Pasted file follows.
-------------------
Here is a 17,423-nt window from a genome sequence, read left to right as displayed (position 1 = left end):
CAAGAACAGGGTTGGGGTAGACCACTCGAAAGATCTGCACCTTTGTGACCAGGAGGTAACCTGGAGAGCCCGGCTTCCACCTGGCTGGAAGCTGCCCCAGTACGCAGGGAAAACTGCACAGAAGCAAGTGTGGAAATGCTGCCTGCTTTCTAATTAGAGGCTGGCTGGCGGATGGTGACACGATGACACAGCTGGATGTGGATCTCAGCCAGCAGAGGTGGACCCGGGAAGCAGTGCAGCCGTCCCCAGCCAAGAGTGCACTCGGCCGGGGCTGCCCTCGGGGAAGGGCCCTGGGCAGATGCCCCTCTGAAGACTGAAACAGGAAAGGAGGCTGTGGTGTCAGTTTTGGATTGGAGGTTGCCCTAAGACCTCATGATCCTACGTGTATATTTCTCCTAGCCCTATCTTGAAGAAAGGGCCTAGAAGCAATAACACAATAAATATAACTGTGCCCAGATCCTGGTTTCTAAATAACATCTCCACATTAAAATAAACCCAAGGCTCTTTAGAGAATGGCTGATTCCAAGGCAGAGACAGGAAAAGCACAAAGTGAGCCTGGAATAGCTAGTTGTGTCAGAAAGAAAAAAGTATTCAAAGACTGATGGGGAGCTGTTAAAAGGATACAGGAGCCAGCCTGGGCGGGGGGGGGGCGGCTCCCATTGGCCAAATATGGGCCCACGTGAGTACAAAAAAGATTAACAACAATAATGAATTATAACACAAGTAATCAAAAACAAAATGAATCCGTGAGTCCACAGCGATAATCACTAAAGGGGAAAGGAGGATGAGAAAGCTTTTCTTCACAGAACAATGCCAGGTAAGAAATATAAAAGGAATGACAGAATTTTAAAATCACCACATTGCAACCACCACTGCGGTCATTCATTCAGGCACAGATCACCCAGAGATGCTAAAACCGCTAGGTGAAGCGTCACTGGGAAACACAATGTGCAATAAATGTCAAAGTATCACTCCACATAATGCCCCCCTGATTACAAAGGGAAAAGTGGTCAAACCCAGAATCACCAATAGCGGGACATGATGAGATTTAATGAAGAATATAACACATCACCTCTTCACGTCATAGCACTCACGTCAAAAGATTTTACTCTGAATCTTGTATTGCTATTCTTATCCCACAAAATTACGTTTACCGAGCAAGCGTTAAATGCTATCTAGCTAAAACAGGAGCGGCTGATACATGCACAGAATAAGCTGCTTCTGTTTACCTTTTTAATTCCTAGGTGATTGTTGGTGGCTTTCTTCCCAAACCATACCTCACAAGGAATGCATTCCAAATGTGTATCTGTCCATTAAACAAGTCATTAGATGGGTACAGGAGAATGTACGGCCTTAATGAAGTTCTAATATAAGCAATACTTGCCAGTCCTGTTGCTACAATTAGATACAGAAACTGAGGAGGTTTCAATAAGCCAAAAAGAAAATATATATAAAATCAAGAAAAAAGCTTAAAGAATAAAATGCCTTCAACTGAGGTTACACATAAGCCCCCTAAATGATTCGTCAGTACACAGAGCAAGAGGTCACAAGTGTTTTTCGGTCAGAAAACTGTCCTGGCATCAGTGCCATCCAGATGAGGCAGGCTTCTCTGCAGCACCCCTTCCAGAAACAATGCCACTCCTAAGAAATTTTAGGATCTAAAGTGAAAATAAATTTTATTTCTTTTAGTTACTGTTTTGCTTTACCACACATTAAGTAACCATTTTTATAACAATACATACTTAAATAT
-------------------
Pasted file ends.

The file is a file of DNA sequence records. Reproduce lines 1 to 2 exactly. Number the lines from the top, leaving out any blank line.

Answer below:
Here is a 17,423-nt window from a genome sequence, read left to right as displayed (position 1 = left end):
CAAGAACAGGGTTGGGGTAGACCACTCGAAAGATCTGCACCTTTGTGACCAGGAGGTAACCTGGAGAGCCCGGCTTCCACCTGGCTGGAAGCTGCCCCAGTACGCAGGGAAAACTGCACAGAAGCAAGTGTGGAAATGCTGCCTGCTTTCTAATTAGAGGCTGGCTGGCGGATGGTGACACGATGACACAGCTGGATGTGGATCTCAGCCAGCAGAGGTGGACCCGGGAAGCAGTGCAGCCGTCCCCAGCCAAGAGTGCACTCGGCCGGGGCTGCCCTCGGGGAAGGGCCCTGGGCAGATGCCCCTCTGAAGACTGAAACAGGAAAGGAGGCTGTGGTGTCAGTTTTGGATTGGAGGTTGCCCTAAGACCTCATGATCCTACGTGTATATTTCTCCTAGCCCTATCTTGAAGAAAGGGCCTAGAAGCAATAACACAATAAATATAACTGTGCCCAGATCCTGGTTTCTAAATAACATCTCCACATTAAAATAAACCCAAGGCTCTTTAGAGAATGGCTGATTCCAAGGCAGAGACAGGAAAAGCACAAAGTGAGCCTGGAATAGCTAGTTGTGTCAGAAAGAAAAAAGTATTCAAAGACTGATGGGGAGCTGTTAAAAGGATACAGGAGCCAGCCTGGGCGGGGGGGGGGCGGCTCCCATTGGCCAAATATGGGCCCACGTGAGTACAAAAAAGATTAACAACAATAATGAATTATAACACAAGTAATCAAAAACAAAATGAATCCGTGAGTCCACAGCGATAATCACTAAAGGGGAAAGGAGGATGAGAAAGCTTTTCTTCACAGAACAATGCCAGGTAAGAAATATAAAAGGAATGACAGAATTTTAAAATCACCACATTGCAACCACCACTGCGGTCATTCATTCAGGCACAGATCACCCAGAGATGCTAAAACCGCTAGGTGAAGCGTCACTGGGAAACACAATGTGCAATAAATGTCAAAGTATCACTCCACATAATGCCCCCCTGATTACAAAGGGAAAAGTGGTCAAACCCAGAATCACCAATAGCGGGACATGATGAGATTTAATGAAGAATATAACACATCACCTCTTCACGTCATAGCACTCACGTCAAAAGATTTTACTCTGAATCTTGTATTGCTATTCTTATCCCACAAAATTACGTTTACCGAGCAAGCGTTAAATGCTATCTAGCTAAAACAGGAGCGGCTGATACATGCACAGAATAAGCTGCTTCTGTTTACCTTTTTAATTCCTAGGTGATTGTTGGTGGCTTTCTTCCCAAACCATACCTCACAAGGAATGCATTCCAAATGTGTATCTGTCCATTAAACAAGTCATTAGATGGGTACAGGAGAATGTACGGCCTTAATGAAGTTCTAATATAAGCAATACTTGCCAGTCCTGTTGCTACAATTAGATACAGAAACTGAGGAGGTTTCAATAAGCCAAAAAGAAAATATATATAAAATCAAGAAAAAAGCTTAAAGAATAAAATGCCTTCAACTGAGGTTACACATAAGCCCCCTAAATGATTCGTCAGTACACAGAGCAAGAGGTCACAAGTGTTTTTCGGTCAGAAAACTGTCCTGGCATCAGTGCCATCCAGATGAGGCAGGCTTCTCTGCAGCACCCCTTCCAGAAACAATGCCACTCCTAAGAAATTTTAGGATCTAAAGTGAAAATAAATTTTATTTCTTTTAGTTACTGTTTTGCTTTACCACACATTAAGTAACCATTTTTATAACAATACATACTTAAATAT